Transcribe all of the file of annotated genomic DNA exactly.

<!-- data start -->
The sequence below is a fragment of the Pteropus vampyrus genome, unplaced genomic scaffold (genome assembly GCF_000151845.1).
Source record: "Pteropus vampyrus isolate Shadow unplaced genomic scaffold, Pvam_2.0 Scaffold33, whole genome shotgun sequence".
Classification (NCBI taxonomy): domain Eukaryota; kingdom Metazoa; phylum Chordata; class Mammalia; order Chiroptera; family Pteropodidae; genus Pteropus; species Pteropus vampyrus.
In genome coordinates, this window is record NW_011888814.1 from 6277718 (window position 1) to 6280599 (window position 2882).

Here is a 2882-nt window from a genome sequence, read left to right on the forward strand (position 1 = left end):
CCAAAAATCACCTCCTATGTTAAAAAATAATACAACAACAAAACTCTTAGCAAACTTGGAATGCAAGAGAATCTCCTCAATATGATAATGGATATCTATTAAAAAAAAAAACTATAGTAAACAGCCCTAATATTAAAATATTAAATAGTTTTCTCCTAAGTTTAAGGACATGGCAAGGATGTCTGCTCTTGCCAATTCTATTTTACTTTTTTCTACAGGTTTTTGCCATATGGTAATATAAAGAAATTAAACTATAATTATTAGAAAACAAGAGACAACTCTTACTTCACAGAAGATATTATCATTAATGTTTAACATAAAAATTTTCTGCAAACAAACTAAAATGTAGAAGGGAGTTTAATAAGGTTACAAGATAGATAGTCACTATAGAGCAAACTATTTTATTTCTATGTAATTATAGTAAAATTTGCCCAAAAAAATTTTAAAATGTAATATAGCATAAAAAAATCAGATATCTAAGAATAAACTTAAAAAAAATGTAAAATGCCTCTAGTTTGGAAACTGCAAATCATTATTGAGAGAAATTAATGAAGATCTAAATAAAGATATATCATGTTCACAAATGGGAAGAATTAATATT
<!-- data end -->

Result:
The sequence below is a fragment of the Pteropus vampyrus genome, unplaced genomic scaffold (genome assembly GCF_000151845.1).
Source record: "Pteropus vampyrus isolate Shadow unplaced genomic scaffold, Pvam_2.0 Scaffold33, whole genome shotgun sequence".
Classification (NCBI taxonomy): domain Eukaryota; kingdom Metazoa; phylum Chordata; class Mammalia; order Chiroptera; family Pteropodidae; genus Pteropus; species Pteropus vampyrus.
In genome coordinates, this window is record NW_011888814.1 from 6277718 (window position 1) to 6280599 (window position 2882).

Here is a 2882-nt window from a genome sequence, read left to right on the forward strand (position 1 = left end):
CCAAAAATCACCTCCTATGTTAAAAAATAATACAACAACAAAACTCTTAGCAAACTTGGAATGCAAGAGAATCTCCTCAATATGATAATGGATATCTATTAAAAAAAAAAACTATAGTAAACAGCCCTAATATTAAAATATTAAATAGTTTTCTCCTAAGTTTAAGGACATGGCAAGGATGTCTGCTCTTGCCAATTCTATTTTACTTTTTTCTACAGGTTTTTGCCATATGGTAATATAAAGAAATTAAACTATAATTATTAGAAAACAAGAGACAACTCTTACTTCACAGAAGATATTATCATTAATGTTTAACATAAAAATTTTCTGCAAACAAACTAAAATGTAGAAGGGAGTTTAATAAGGTTACAAGATAGATAGTCACTATAGAGCAAACTATTTTATTTCTATGTAATTATAGTAAAATTTGCCCAAAAAAATTTTAAAATGTAATATAGCATAAAAAAATCAGATATCTAAGAATAAACTTAAAAAAAATGTAAAATGCCTCTAGTTTGGAAACTGCAAATCATTATTGAGAGAAATTAATGAAGATCTAAATAAAGATATATCATGTTCACAAATGGGAAGAATTAATATT